I’ve been working through some books that are either by Alabama authors, or take place in Alabama, or both. Here are a few brief reviews.
I Wish I Was in Dixie collected and edited by Marie Stokes Jemison and Jim Reed
This is a collection of stories from all across Alabama, from Birmingham to Montgomery to Tuscaloosa.
Dear Slave – poems by Irene Latham. These are rich retellings of stories taken from the mouths of slaves and recorded by Ruby Pickens Tartt many years ago.
I Still Dream of You by Fannie Flagg. This was an enjoyable read and one that had me doing a little research about Birmingham. I read this for my book club, but no one else was able to finish it that month. 😦 You can read more of my thoughts HERE and HERE.
Fried Green Tomatoes At the Whistle Stop Cafe – also by Fannie Flagg. I couldn’t read this without picturing Kathy Bates in the role of Evelyn. I STILL want to go to the cafe in Irondale!
The last book is one I DON”T recommend – Looking for Alaska. I read it mainly because I heard it had a lot of references to the Birmingham area, but it didn’t really. Sorry, John Green fans, but I just didn’t like this and am disappointed that it is marketed to middle schoolers. I think all the reviews on Barnes & Noble were written by teenagers.
So, I will continue my Alabama quest at a later date. Right now my reading is headed to Ireland.
“Cancel subscriptions to Southern Living, Veranda and Southern Lady magazines”
– I Still Dream About You by Fannie Flagg
In Flagg’s book, the main character, Maggie Fortenberry, is making plans to kill herself, but she just can’t leave the world without putting everything in order first, including canceling her magazine subscriptions. I am familiar with all three of these magazines; in fact, Southern Living and Southern Lady are both published right here in Birmingham. In another fact, I worked for Southern Lady for two whole weeks. But, that’s a long story for another day.
The bad thing for me about magazines like these is the desires they stir up. Everything is lovely and perfect… and usually expensive. Granted, there is a lot of good information between the pages, such as gardening tips and recipes. But, then again, I don’t have a green thumb and don’t cook like I used to. Maggie Fortenberry didn’t really garden or cook, either. So, why do we get these magazines?
Sometimes it’s fun to just dream. We think about houses we’d like to live in one day, places we’d like to visit, clothes that are lovely. Others of us get inspired: I could make a table like that; I could paint my room that color; I could visit that town on a budget. There is a lot of potential good if we peruse the pages with a little common sense. Or, we can just cancel those subscriptions altogether.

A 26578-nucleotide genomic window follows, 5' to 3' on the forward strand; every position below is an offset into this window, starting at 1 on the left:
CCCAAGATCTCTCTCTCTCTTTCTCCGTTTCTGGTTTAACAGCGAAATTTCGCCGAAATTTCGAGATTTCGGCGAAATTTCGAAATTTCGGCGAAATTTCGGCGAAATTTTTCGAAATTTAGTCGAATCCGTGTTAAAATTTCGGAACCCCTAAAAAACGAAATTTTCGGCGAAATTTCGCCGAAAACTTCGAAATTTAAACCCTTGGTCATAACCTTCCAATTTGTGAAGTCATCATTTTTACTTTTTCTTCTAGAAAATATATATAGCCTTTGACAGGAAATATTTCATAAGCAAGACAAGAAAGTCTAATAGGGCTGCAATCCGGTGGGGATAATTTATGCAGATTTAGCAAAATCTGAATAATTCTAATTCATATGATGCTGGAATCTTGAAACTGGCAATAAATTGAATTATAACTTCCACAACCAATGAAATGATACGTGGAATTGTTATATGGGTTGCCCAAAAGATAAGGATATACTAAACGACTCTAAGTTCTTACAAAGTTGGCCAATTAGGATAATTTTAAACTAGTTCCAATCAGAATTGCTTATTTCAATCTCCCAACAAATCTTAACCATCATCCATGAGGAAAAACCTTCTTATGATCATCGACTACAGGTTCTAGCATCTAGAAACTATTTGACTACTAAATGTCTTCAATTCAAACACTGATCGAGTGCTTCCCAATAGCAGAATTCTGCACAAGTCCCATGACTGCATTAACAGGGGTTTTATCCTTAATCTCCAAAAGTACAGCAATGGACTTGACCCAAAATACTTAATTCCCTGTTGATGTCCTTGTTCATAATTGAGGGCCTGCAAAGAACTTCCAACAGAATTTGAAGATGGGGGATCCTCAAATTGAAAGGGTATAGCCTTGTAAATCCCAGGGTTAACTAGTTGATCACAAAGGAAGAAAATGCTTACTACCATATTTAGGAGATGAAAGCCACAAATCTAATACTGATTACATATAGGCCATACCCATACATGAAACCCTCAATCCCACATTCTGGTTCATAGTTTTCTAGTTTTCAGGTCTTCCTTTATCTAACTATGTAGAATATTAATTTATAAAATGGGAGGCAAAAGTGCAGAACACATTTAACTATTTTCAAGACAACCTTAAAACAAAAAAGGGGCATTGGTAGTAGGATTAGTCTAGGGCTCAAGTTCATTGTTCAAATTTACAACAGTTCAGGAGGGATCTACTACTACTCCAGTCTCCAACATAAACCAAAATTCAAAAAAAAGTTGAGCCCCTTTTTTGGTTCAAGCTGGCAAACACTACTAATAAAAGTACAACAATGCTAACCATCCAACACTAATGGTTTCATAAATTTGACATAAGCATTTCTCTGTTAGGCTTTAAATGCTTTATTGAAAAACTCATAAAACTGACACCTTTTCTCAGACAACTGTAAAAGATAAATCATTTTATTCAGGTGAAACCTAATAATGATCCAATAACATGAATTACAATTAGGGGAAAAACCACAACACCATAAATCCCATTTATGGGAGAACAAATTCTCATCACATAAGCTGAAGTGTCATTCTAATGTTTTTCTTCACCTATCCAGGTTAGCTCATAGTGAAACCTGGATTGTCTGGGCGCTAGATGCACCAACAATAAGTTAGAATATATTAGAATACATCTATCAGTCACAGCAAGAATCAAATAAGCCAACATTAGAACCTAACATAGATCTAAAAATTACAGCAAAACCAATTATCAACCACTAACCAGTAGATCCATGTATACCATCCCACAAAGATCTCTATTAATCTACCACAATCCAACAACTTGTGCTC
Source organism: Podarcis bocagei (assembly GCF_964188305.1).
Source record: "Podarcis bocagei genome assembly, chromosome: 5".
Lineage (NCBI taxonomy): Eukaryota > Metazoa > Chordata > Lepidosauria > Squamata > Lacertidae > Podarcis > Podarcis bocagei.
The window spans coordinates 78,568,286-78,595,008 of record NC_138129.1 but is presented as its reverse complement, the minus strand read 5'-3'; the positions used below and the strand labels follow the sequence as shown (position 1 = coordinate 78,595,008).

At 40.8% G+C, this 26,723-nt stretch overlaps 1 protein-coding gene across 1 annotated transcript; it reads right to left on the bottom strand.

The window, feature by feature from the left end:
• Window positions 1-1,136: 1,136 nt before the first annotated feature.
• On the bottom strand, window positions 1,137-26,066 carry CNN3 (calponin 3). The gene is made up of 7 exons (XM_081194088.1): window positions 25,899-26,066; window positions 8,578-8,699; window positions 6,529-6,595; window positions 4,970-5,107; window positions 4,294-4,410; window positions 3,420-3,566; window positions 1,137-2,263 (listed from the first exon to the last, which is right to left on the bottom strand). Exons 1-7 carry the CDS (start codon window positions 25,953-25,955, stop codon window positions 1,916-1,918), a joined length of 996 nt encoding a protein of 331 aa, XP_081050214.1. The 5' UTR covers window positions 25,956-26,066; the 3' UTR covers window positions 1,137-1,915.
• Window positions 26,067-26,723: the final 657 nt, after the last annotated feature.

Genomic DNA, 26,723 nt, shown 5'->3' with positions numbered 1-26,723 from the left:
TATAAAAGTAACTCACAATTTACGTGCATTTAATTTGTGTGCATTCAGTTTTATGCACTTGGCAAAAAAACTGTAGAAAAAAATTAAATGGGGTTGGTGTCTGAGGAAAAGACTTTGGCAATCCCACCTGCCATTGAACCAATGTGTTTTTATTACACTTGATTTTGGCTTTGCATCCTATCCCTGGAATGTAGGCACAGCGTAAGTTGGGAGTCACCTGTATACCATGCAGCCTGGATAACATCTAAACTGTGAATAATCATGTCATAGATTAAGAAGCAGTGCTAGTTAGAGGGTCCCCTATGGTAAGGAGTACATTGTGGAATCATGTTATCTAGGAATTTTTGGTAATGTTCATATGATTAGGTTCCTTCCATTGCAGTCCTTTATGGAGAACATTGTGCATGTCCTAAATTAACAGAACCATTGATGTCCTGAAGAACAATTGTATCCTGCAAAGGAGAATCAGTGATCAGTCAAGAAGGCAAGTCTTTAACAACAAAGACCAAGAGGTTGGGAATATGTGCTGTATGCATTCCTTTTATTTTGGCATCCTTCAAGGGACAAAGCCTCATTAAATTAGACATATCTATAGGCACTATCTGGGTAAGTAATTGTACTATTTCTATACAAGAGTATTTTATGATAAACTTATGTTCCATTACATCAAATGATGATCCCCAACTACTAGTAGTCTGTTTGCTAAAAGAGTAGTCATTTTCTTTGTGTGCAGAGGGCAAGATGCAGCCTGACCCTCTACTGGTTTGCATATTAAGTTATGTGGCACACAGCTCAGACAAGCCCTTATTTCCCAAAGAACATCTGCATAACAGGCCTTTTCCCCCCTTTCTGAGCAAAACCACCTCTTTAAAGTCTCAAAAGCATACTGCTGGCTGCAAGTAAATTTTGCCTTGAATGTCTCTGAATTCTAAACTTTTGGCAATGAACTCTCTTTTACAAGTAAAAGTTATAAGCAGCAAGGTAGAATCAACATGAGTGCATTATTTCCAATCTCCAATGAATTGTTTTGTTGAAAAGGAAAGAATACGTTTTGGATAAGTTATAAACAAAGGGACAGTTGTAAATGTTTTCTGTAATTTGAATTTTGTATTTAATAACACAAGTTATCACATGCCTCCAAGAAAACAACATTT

This post is coming up from a deep well of I don’t know what. Ruminating on friendships past and future. Looking for words of wisdom from scripture and finding nuggets in unexpected places. Surfing the net sometimes provides providential words of encouragement and exhortation.
There is no ideal place for us to serve God except the place He sets us down. We are not to run from it on a whim or sudden notion, but we should serve the Lord in it by being a blessing to those among whom we live. -Alistair Begg
I have been set down in Alabama; deposited in this south deeper than Florida. Here the grass is softer and the roads hillier; the accent thicker and the seasons more varied. Tornadoes have replaced hurricanes and I have discovered white BBQ sauce. But, God is the same. No matter how much I vacillate, He is the same.
And to quote a fictional character:
God will put you in the right place. Even if you don’t know it at the time. – Alec Hardy (quoting his mother) in Broadchurch
So, I believe I’m in the right place, no matter how I “feel” about it. Maybe I have not yet seen why. But, in our pursuit of becoming foster parents, I think perhaps this is our right place. In taking the steps to follow our desire to foster, it’s been like “going down the chute”.
You can’t be that kid standing at the top of the waterslide, overthinking it. You have to go down the chute. – Tina Fey
The above tweet inspired the following poem – Happy Summer!
Today begins meteorological summer.
Between spring training
and the World Series
we count the days of sunshine,
bemoan the rain,
even while knowing how much we need it.
In this day of hurricane predictions
and trying to forget last year’s drought,
we pause to give thanks
to the God of summer and all seasons.
To the One who allows us to hear
the crack of the bat
and feel the passing breeze or warming sun
and see the dewy-eyed newborn
and smell the meadow blooms and forest greens
and taste the savory blessings.